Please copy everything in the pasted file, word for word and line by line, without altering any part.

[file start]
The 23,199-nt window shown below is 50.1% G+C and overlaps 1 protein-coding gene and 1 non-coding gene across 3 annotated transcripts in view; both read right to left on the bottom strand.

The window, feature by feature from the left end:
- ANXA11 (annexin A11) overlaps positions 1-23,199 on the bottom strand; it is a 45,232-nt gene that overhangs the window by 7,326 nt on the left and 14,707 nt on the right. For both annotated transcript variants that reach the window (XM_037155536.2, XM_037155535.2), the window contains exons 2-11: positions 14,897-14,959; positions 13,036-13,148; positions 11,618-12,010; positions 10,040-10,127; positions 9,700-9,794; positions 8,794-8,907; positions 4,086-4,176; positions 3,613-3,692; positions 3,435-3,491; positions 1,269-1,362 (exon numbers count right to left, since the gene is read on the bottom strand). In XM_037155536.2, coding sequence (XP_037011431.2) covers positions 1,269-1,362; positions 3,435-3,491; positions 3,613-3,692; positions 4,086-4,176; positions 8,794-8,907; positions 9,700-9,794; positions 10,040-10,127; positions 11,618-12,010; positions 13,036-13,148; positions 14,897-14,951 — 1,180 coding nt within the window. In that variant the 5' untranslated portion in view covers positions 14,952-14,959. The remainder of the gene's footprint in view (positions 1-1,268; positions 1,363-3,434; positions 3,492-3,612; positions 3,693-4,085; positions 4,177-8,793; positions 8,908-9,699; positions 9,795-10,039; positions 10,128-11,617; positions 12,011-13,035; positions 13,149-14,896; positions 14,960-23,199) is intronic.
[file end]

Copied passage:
The 23,199-nt window shown below is 50.1% G+C and overlaps 1 protein-coding gene and 1 non-coding gene across 3 annotated transcripts in view; both read right to left on the bottom strand.

The window, feature by feature from the left end:
- ANXA11 (annexin A11) overlaps positions 1-23,199 on the bottom strand; it is a 45,232-nt gene that overhangs the window by 7,326 nt on the left and 14,707 nt on the right. For both annotated transcript variants that reach the window (XM_037155536.2, XM_037155535.2), the window contains exons 2-11: positions 14,897-14,959; positions 13,036-13,148; positions 11,618-12,010; positions 10,040-10,127; positions 9,700-9,794; positions 8,794-8,907; positions 4,086-4,176; positions 3,613-3,692; positions 3,435-3,491; positions 1,269-1,362 (exon numbers count right to left, since the gene is read on the bottom strand). In XM_037155536.2, coding sequence (XP_037011431.2) covers positions 1,269-1,362; positions 3,435-3,491; positions 3,613-3,692; positions 4,086-4,176; positions 8,794-8,907; positions 9,700-9,794; positions 10,040-10,127; positions 11,618-12,010; positions 13,036-13,148; positions 14,897-14,951 — 1,180 coding nt within the window. In that variant the 5' untranslated portion in view covers positions 14,952-14,959. The remainder of the gene's footprint in view (positions 1-1,268; positions 1,363-3,434; positions 3,492-3,612; positions 3,693-4,085; positions 4,177-8,793; positions 8,908-9,699; positions 9,795-10,039; positions 10,128-11,617; positions 12,011-13,035; positions 13,149-14,896; positions 14,960-23,199) is intronic.